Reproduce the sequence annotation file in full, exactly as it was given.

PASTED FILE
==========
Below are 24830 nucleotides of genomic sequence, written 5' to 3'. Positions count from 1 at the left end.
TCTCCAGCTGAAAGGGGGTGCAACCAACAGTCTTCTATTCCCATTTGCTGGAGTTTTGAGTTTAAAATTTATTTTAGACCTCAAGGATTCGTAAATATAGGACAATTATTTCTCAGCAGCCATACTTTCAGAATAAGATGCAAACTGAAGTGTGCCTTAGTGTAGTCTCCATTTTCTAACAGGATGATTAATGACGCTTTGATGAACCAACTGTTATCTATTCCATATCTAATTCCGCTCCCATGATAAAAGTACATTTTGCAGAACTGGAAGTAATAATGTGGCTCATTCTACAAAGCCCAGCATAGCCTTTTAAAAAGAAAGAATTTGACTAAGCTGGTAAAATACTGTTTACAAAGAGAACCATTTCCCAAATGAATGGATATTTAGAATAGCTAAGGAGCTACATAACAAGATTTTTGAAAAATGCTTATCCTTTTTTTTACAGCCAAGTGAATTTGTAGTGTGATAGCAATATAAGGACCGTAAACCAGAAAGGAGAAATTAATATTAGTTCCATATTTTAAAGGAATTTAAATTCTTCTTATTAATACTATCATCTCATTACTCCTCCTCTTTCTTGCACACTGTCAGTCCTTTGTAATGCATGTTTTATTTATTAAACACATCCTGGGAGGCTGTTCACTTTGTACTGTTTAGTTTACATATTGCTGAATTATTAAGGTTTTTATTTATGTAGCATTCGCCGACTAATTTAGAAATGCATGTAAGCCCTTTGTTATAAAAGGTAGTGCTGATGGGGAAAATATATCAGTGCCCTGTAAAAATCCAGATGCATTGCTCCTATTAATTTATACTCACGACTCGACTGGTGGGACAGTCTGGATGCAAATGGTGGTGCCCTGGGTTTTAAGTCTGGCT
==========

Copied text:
Below are 24830 nucleotides of genomic sequence, written 5' to 3'. Positions count from 1 at the left end.
TCTCCAGCTGAAAGGGGGTGCAACCAACAGTCTTCTATTCCCATTTGCTGGAGTTTTGAGTTTAAAATTTATTTTAGACCTCAAGGATTCGTAAATATAGGACAATTATTTCTCAGCAGCCATACTTTCAGAATAAGATGCAAACTGAAGTGTGCCTTAGTGTAGTCTCCATTTTCTAACAGGATGATTAATGACGCTTTGATGAACCAACTGTTATCTATTCCATATCTAATTCCGCTCCCATGATAAAAGTACATTTTGCAGAACTGGAAGTAATAATGTGGCTCATTCTACAAAGCCCAGCATAGCCTTTTAAAAAGAAAGAATTTGACTAAGCTGGTAAAATACTGTTTACAAAGAGAACCATTTCCCAAATGAATGGATATTTAGAATAGCTAAGGAGCTACATAACAAGATTTTTGAAAAATGCTTATCCTTTTTTTTACAGCCAAGTGAATTTGTAGTGTGATAGCAATATAAGGACCGTAAACCAGAAAGGAGAAATTAATATTAGTTCCATATTTTAAAGGAATTTAAATTCTTCTTATTAATACTATCATCTCATTACTCCTCCTCTTTCTTGCACACTGTCAGTCCTTTGTAATGCATGTTTTATTTATTAAACACATCCTGGGAGGCTGTTCACTTTGTACTGTTTAGTTTACATATTGCTGAATTATTAAGGTTTTTATTTATGTAGCATTCGCCGACTAATTTAGAAATGCATGTAAGCCCTTTGTTATAAAAGGTAGTGCTGATGGGGAAAATATATCAGTGCCCTGTAAAAATCCAGATGCATTGCTCCTATTAATTTATACTCACGACTCGACTGGTGGGACAGTCTGGATGCAAATGGTGGTGCCCTGGGTTTTAAGTCTGGCT